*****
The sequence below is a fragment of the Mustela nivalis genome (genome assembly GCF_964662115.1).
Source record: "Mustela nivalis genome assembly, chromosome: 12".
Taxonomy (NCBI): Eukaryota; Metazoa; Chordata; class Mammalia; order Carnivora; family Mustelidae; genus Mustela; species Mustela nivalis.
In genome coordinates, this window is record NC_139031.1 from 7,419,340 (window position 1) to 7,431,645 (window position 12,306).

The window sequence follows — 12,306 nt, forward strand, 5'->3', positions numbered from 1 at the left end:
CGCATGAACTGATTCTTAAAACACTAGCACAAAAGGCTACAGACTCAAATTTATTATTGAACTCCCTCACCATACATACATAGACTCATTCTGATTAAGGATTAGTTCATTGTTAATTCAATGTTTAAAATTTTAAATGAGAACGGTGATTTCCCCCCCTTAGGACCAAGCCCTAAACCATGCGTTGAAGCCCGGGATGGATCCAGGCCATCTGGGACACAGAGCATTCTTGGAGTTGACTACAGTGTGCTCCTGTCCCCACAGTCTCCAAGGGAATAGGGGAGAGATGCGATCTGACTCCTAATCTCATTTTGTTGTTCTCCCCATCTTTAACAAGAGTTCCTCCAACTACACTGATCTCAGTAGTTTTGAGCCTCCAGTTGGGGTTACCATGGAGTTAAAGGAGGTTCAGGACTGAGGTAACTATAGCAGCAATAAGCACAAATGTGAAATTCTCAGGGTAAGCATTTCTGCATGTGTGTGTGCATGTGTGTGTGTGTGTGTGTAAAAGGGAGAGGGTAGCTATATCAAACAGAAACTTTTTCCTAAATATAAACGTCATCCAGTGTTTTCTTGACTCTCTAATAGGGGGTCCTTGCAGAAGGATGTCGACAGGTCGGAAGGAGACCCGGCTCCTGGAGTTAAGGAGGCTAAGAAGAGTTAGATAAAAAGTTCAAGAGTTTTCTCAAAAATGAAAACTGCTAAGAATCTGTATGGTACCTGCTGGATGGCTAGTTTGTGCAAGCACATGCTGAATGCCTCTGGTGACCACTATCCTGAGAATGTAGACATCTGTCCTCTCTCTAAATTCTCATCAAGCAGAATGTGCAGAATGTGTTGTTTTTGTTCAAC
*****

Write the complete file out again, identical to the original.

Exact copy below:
The sequence below is a fragment of the Mustela nivalis genome (genome assembly GCF_964662115.1).
Source record: "Mustela nivalis genome assembly, chromosome: 12".
Taxonomy (NCBI): Eukaryota; Metazoa; Chordata; class Mammalia; order Carnivora; family Mustelidae; genus Mustela; species Mustela nivalis.
In genome coordinates, this window is record NC_139031.1 from 7,419,340 (window position 1) to 7,431,645 (window position 12,306).

The window sequence follows — 12,306 nt, forward strand, 5'->3', positions numbered from 1 at the left end:
CGCATGAACTGATTCTTAAAACACTAGCACAAAAGGCTACAGACTCAAATTTATTATTGAACTCCCTCACCATACATACATAGACTCATTCTGATTAAGGATTAGTTCATTGTTAATTCAATGTTTAAAATTTTAAATGAGAACGGTGATTTCCCCCCCTTAGGACCAAGCCCTAAACCATGCGTTGAAGCCCGGGATGGATCCAGGCCATCTGGGACACAGAGCATTCTTGGAGTTGACTACAGTGTGCTCCTGTCCCCACAGTCTCCAAGGGAATAGGGGAGAGATGCGATCTGACTCCTAATCTCATTTTGTTGTTCTCCCCATCTTTAACAAGAGTTCCTCCAACTACACTGATCTCAGTAGTTTTGAGCCTCCAGTTGGGGTTACCATGGAGTTAAAGGAGGTTCAGGACTGAGGTAACTATAGCAGCAATAAGCACAAATGTGAAATTCTCAGGGTAAGCATTTCTGCATGTGTGTGTGCATGTGTGTGTGTGTGTGTGTAAAAGGGAGAGGGTAGCTATATCAAACAGAAACTTTTTCCTAAATATAAACGTCATCCAGTGTTTTCTTGACTCTCTAATAGGGGGTCCTTGCAGAAGGATGTCGACAGGTCGGAAGGAGACCCGGCTCCTGGAGTTAAGGAGGCTAAGAAGAGTTAGATAAAAAGTTCAAGAGTTTTCTCAAAAATGAAAACTGCTAAGAATCTGTATGGTACCTGCTGGATGGCTAGTTTGTGCAAGCACATGCTGAATGCCTCTGGTGACCACTATCCTGAGAATGTAGACATCTGTCCTCTCTCTAAATTCTCATCAAGCAGAATGTGCAGAATGTGTTGTTTTTGTTCAAC